I have a great idea for you.   Read this book:  A Civil Action.   It's required reading in law schools these days, and it is a great book, and that is not snark.  Seriously, you will enjoy reading it.  It is very well written, and is a page turner.   You won't be able to put it down (again, I'm serious about that -- not snark.)   This book is great because Harr does a superb job of showing how and why a meritorious case can be interminably held up in court.  He shows how lawyers skilled in the FRCP can completely screw over a case.  It will make you upset.   It'll make you cry.  It'll make you beat your head against the wall.   And it'll help you to understand somewhat how cases move though federal court, and maybe give you a window into what is going on here once you strip away all the pathos.    

            •  LOL! (1+ / 0-)
              Recommended by:
              musing85

              Well, I must say it's amusing to be treated with such condescension by someone who clearly knows absolutely nothing about me.  So, since you seem to be laboring under the very serious misimpression that I don't understand how a case moves through federal court or what it is lawyers do, allow me to correct the record.

              I am a lawyer.  I graduated from law school in 1986 and have been practicing for 25 years.  I am admitted to two bars.  I spent close to a decade in practice litigating against federal agencies.  I have opposed DOJ in court on countless occasions.  I have obtained injunctions against federal agency action.  I have also litigated the constitutionality of federal and state statutes and regulations, appearing and arguing in both state and federal trial and appellate courts.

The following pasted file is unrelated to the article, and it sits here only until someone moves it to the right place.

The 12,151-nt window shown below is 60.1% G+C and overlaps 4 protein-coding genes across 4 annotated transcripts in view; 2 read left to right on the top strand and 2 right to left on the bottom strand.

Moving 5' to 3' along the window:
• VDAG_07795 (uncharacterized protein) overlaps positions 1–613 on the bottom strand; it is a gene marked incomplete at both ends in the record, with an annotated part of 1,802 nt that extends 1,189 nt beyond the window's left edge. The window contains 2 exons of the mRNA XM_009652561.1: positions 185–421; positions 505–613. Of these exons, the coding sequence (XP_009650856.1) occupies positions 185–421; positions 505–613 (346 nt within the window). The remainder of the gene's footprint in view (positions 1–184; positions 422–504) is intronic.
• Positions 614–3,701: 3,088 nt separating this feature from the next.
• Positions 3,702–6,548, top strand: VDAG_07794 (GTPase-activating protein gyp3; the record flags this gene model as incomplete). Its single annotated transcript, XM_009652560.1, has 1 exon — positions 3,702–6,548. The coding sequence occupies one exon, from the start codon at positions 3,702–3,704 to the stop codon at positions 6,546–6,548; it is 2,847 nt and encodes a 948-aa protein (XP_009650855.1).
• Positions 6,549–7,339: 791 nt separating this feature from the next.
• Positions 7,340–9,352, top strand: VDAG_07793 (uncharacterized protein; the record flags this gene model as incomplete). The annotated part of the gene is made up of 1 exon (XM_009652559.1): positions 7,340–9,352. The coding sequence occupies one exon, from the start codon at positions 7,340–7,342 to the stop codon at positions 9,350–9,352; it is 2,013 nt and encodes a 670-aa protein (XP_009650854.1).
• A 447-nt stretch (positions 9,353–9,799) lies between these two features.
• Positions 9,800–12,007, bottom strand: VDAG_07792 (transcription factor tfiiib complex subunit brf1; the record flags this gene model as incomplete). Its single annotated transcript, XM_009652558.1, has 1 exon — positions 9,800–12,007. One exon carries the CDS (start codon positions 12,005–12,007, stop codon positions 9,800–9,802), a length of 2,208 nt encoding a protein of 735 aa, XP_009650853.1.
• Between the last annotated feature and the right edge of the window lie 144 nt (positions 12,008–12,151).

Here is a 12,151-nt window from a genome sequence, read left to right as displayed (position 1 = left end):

So that's my experience.  I don't know what yours is, but I'm going to go out on a limb and guess that it's not as extensive, particularly not in litigation against the federal government.

              In addition, you clearly haven't bothered to read the actual filing in this case.  You keep saying the case is not about the constitutionality of DADT.  But it most certainly is, since the DOJ has just said so.  Please read its letter to Molly Dwyer and its motion for reconsideration of the lifting of the stay if you don't believe me.

              But since you seem to be so impressed with yourself, tell me, have you EVER litigated a case against DOJ?  Even once?  Have you EVER filed a challenge to a federal statute or regulation?  I'm assuming that you must have a wealth of experience in this area, since you feel so free to talk down to me about it.  I will be most interested to hear you describe your CV.